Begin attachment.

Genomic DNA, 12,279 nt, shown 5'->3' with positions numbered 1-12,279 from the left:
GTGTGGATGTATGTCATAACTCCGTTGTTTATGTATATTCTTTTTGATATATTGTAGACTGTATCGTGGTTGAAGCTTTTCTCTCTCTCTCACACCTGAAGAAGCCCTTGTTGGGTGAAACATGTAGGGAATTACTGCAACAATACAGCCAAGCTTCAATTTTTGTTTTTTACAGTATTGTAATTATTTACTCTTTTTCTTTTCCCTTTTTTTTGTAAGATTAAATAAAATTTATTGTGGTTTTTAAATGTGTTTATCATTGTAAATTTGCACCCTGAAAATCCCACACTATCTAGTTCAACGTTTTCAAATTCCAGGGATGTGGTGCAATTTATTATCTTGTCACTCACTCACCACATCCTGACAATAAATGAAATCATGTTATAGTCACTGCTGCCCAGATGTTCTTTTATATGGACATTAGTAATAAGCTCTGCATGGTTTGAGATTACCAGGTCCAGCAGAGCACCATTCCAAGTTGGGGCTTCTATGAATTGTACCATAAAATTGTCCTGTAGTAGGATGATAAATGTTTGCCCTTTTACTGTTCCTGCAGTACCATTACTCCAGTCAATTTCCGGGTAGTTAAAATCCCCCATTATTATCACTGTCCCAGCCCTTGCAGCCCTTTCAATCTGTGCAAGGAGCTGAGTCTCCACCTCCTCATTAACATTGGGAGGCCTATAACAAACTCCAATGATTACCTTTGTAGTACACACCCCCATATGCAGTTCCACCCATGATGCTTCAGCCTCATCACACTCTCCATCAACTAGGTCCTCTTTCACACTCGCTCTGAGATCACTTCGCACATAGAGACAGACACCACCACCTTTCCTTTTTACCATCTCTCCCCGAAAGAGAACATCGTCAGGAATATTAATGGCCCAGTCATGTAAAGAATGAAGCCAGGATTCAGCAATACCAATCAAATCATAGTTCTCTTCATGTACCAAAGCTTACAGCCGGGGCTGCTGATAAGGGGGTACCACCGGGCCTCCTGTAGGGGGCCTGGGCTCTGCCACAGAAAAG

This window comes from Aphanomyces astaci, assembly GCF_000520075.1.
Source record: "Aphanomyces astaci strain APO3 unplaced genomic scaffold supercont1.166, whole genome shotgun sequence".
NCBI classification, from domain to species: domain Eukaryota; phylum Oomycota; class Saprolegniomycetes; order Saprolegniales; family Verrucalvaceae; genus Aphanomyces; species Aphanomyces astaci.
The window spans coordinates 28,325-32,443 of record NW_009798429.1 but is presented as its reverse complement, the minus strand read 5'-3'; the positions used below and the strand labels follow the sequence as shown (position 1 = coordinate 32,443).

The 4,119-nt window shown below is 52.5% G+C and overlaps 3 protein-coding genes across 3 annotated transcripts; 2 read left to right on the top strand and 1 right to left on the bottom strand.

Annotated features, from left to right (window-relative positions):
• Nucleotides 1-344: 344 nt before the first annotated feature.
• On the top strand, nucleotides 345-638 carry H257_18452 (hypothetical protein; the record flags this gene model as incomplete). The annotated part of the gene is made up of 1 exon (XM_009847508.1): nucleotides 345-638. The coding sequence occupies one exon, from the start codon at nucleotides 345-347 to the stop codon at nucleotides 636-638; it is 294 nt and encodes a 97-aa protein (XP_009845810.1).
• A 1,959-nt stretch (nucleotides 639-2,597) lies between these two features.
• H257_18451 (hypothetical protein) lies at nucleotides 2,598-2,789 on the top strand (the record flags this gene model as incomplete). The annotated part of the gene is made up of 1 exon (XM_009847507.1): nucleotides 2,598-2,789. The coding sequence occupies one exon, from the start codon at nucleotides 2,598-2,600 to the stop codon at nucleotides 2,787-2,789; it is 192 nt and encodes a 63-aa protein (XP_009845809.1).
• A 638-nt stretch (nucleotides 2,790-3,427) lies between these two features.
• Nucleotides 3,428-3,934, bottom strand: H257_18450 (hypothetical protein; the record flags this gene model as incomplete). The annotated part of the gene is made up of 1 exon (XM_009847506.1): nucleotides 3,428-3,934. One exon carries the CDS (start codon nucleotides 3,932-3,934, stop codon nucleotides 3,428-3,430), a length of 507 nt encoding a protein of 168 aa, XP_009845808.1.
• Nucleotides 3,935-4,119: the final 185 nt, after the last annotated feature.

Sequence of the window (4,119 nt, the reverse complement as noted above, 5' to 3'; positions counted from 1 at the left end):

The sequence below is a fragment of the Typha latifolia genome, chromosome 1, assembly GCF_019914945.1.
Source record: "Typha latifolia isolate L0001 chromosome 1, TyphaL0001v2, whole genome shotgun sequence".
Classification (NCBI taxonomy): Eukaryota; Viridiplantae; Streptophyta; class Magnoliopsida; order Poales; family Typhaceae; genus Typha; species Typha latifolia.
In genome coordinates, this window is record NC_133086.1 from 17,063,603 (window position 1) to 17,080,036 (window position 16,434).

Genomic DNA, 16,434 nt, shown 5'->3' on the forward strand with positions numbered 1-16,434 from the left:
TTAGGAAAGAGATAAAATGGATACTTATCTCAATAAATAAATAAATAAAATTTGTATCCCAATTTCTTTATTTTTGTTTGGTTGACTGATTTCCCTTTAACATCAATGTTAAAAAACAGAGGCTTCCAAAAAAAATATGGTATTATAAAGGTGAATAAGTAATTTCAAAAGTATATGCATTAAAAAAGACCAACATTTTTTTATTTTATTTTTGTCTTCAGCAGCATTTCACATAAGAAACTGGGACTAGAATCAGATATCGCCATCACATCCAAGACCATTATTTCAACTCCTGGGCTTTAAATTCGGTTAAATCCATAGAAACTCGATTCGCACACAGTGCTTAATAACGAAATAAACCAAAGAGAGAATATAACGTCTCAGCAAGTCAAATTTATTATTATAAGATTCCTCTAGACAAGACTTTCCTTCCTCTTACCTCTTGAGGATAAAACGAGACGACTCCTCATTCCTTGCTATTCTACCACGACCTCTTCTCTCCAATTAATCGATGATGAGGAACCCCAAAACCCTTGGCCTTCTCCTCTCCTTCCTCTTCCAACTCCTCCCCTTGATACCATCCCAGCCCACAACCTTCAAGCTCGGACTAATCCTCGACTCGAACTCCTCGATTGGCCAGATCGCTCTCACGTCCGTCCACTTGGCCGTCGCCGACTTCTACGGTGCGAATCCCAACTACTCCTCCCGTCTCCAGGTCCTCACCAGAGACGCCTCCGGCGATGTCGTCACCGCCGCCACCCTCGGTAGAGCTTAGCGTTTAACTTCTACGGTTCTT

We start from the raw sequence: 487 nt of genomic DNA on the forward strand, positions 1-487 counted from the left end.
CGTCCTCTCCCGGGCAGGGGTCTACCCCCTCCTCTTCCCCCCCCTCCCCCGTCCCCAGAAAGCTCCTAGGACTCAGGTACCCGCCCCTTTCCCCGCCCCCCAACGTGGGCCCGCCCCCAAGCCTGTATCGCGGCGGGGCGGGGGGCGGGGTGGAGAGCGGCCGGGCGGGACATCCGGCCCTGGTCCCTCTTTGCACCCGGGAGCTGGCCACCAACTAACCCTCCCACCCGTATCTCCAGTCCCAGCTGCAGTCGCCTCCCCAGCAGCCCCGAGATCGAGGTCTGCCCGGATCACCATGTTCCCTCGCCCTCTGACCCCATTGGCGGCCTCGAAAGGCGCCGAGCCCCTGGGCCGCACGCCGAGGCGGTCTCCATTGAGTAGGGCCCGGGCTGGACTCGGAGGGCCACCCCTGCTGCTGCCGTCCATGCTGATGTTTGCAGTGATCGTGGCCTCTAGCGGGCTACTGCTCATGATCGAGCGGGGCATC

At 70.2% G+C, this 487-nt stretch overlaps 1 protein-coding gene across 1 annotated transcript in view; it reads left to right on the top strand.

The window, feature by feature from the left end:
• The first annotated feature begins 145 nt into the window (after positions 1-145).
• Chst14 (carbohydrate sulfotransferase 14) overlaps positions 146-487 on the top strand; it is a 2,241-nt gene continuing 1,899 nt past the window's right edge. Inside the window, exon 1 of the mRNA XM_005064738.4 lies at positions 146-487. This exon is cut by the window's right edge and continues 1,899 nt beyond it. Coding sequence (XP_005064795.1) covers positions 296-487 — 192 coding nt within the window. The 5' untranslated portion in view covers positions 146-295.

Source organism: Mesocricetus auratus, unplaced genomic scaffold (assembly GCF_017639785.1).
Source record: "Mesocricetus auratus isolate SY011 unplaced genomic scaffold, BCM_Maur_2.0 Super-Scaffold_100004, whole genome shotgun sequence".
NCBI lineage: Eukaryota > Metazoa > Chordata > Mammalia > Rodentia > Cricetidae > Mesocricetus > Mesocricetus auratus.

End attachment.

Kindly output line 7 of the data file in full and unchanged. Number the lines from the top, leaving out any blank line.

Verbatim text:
The 4,119-nt window shown below is 52.5% G+C and overlaps 3 protein-coding genes across 3 annotated transcripts; 2 read left to right on the top strand and 1 right to left on the bottom strand.